C's pick Aaron Nesmith #14 overall

Eddie Jurak

Go Leafs Go
Lifetime Member
SoSH Member
Dec 12, 2002
37,233
Melrose, MA
This is a defenders instinctual move when they recognize that they cannot slide to beat your man to the spot. I’ve seen coaches get on players in practice, myself included, during drills to not crossover and the very next rep the player still crosses over. Even if you know what you are supposed to do the body is telling you that you aren’t capable of it.
That makes sense but doesn't really answer my question. Some players learn to do it - how do you distinguis Hauser from those?.
 

HomeRunBaker

bet squelcher
SoSH Member
Jan 15, 2004
24,977
That makes sense but doesn't really answer my question. Some players learn to do it - how do you distinguis Hauser from those?.
You mean learn to move their feet or position themselves for better leverage? I was discussing Nesmith’s inability to do either at an NBA level. Hauser doesn’t have great foot quickness by any means but anticipates very well and doesn’t overplay his man to put himself in poor positioning.
 

wade boggs chicken dinner

Member
SoSH Member
Mar 26, 2005
26,712
Where's Iversen when you need him.

It is not unusual guys are great practice shooters and it doesn't transfer. I have a kid I coach right now. In the morning they do 5 or 10 3pt makes from each spot. When it is 5 he almost never takes 7 shots, and rarely does he not throw up multiple 10 in a row. He is not a very good game shooter. And the bigger the moment the more likely he is to miss. Now I hold out hope, but my experience tells me probably not.

I would say his errors on defence, are what has kept him from playing. He plays super hard, and competes on the boards, but he makes mental errors on D, and get lost enough on D he doesn't play. I ma record on not loving Romeo, but Romeo was getting to be pretty good on D, and you could see the guys had confidence in his at the defensive end. If his D gets better he may play enough to break the ice and get going.
I never said he was going to make it in the NBA. The question was, "How do we know he's a good shooter." In terms of the ability to shoot a basketball, we can be reasonably sure that he's a good shooter. His mechanics are good (not perfect); he's demonstrated the ability to shoot in games in college; and I'm sure he's shown the Cs brass that he can shoot in practice sessions.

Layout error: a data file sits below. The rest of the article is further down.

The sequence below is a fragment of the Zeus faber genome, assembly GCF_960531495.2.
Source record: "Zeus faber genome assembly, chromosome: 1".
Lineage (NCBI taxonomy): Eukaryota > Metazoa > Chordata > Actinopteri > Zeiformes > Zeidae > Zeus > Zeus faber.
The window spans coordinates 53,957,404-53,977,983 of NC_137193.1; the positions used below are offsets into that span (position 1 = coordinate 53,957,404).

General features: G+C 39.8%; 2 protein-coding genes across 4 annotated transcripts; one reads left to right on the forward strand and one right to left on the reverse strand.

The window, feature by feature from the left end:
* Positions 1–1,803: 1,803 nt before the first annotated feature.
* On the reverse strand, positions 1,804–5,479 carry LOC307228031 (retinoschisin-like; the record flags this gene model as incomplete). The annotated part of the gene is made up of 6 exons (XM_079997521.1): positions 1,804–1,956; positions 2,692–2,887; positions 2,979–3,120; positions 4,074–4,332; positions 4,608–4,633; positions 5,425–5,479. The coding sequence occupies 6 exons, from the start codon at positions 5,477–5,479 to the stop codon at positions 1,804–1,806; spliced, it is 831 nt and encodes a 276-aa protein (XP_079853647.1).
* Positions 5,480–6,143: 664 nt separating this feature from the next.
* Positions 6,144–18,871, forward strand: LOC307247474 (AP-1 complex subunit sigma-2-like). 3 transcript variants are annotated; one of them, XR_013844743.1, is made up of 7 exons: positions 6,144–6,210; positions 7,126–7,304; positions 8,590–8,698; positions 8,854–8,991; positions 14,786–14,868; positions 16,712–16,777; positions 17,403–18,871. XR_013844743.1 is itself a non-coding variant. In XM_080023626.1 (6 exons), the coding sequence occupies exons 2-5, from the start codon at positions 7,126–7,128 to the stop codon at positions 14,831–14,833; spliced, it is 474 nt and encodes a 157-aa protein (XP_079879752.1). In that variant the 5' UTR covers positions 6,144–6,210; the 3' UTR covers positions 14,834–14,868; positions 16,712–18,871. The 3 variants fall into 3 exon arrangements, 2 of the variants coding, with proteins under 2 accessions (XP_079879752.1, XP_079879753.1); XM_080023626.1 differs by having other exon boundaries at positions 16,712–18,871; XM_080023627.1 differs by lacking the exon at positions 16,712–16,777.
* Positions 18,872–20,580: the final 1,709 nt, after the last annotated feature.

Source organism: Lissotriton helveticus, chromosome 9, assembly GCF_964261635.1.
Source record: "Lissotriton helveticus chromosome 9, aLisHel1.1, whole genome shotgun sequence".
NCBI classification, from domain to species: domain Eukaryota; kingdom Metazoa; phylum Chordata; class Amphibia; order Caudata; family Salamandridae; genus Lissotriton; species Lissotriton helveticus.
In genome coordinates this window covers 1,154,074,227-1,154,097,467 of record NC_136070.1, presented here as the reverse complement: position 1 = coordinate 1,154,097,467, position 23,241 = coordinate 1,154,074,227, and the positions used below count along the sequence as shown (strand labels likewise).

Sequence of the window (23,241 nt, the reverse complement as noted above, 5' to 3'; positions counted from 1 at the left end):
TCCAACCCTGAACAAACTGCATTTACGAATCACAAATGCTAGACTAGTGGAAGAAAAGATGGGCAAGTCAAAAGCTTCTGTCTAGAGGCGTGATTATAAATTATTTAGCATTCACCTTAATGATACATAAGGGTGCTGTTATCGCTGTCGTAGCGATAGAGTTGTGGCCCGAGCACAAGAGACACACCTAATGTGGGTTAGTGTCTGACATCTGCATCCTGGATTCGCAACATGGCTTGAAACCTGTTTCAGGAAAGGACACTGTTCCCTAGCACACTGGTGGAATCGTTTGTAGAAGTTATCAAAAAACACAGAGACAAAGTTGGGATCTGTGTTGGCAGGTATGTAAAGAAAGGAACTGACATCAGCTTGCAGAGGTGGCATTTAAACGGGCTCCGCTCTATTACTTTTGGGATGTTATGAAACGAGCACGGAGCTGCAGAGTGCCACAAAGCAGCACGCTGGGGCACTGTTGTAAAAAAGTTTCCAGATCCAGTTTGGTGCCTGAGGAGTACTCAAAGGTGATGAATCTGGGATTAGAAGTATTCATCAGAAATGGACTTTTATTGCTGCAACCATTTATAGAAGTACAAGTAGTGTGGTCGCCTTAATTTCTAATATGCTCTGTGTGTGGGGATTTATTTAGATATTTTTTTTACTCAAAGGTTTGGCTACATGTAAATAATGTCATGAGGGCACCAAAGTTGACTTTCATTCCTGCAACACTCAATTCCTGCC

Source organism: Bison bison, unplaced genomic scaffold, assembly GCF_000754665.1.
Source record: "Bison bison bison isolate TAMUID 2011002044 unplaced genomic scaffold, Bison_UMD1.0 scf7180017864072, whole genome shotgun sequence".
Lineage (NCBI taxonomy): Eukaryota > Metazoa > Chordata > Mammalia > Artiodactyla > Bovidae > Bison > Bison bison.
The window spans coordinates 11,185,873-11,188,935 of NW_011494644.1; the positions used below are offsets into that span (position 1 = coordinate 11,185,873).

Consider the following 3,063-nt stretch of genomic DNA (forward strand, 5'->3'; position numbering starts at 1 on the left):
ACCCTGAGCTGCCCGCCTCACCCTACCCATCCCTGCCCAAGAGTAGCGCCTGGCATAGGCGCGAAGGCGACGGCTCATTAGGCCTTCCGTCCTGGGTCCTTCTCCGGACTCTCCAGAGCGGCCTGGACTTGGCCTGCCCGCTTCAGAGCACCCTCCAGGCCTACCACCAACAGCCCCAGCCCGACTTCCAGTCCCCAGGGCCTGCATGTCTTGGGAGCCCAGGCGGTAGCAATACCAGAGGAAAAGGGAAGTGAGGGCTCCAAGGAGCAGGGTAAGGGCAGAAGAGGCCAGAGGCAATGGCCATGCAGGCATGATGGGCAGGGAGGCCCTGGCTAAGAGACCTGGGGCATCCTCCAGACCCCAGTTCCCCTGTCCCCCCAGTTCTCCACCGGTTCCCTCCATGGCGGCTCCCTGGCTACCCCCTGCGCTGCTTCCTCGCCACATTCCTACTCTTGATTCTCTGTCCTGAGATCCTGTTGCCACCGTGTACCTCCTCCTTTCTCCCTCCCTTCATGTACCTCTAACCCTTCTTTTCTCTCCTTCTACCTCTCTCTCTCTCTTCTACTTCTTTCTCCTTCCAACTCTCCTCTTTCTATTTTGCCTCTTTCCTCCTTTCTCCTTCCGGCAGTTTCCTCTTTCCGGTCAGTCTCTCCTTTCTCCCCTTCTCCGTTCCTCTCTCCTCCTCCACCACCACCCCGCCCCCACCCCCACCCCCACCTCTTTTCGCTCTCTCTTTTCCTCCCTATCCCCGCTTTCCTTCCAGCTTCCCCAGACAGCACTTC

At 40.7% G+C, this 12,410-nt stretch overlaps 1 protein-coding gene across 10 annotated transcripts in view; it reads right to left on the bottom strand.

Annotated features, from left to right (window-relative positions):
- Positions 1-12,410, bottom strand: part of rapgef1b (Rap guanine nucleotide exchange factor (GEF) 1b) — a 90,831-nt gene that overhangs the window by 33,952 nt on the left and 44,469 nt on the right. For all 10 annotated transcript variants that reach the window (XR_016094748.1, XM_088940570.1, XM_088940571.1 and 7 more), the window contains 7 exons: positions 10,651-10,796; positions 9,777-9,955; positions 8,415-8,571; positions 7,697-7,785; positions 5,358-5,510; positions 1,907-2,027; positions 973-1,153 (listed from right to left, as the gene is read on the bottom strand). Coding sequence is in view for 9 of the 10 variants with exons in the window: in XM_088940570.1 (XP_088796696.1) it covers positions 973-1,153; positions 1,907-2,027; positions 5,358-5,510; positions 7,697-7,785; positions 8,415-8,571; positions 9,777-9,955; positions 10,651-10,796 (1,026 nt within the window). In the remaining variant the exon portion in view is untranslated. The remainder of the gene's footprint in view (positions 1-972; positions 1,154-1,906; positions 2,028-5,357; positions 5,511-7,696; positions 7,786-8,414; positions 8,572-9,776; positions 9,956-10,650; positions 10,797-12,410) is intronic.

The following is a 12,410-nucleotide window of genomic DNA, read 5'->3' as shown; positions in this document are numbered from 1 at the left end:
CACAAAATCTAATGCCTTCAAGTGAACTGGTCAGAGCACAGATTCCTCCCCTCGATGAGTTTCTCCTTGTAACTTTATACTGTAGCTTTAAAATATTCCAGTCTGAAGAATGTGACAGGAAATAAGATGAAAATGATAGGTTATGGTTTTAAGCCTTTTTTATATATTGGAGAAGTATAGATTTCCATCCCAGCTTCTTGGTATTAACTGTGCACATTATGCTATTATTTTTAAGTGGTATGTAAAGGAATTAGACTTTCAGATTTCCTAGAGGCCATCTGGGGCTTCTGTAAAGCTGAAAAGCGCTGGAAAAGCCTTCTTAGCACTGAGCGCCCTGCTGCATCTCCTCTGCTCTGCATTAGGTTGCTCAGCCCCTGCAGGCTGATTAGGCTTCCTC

But you are correct as well. It may never translate into a NBA game. We've spoken a lot about possible reasons - but I think the biggest part is that great shooters have to have a "lack of conscience" and Nesmith seems to be too conscientious. Every time he touches the ball, he seems to be thinking "What should I do on this possession" instead of just playing.

Nesmith has 232 career 3Ps. That's not even 1/2 of season for good 3P shooters. I really believe that more than anything, he needs to be able to play regular NBA minutes and not have to worry about whether he makes or miss. Not sure that opportunity is going to come on the Cs. Maybe this finals run will allow Ime to tell AN that he has six weeks; he's going to get 20-25 mpg no matter what; and he should just go ahead and play.
 

Fishy1

Member
SoSH Member
Nov 10, 2006
4,484
I never said he was going to make it in the NBA. The question was, "How do we know he's a good shooter." In terms of the ability to shoot a basketball, we can be reasonably sure that he's a good shooter. His mechanics are good (not perfect); he's demonstrated the ability to shoot in games in college; and I'm sure he's shown the Cs brass that he can shoot in practice sessions.

But you are correct as well. It may never translate into a NBA game. We've spoken a lot about possible reasons - but I think the biggest part is that great shooters have to have a "lack of conscience" and Nesmith seems to be too conscientious. Every time he touches the ball, he seems to be thinking "What should I do on this possession" instead of just playing.

Nesmith has 232 career 3Ps. That's not even 1/2 of season for good 3P shooters. I really believe that more than anything, he needs to be able to play regular NBA minutes and not have to worry about whether he makes or miss. Not sure that opportunity is going to come on the Cs. Maybe this finals run will allow Ime to tell AN that he has six weeks; he's going to get 20-25 mpg no matter what; and he should just go ahead and play.
I think it might more properly be termed self-consciousness, which was certainly deadly this year. I think the foot-sliding stuff is something he could learn. I think he's so eager to show he's hustling that he gets himself out of position overreacting. We've seen early career guys do this to themselves -- it's just it tends to be athletic bigs who are eager to get blocked shots. I'm not ready to make a determination there.

But the sudden loss of confidence is much more concerning to me. He had a 57% TS his rookie year in obviously limited minutes, showed the ability to slash and hustled like a guy who knew he had to work hard to play in the NBA. He still hustles, but everything else went out the window. It's like the second the ball hits his hands he starts panicking.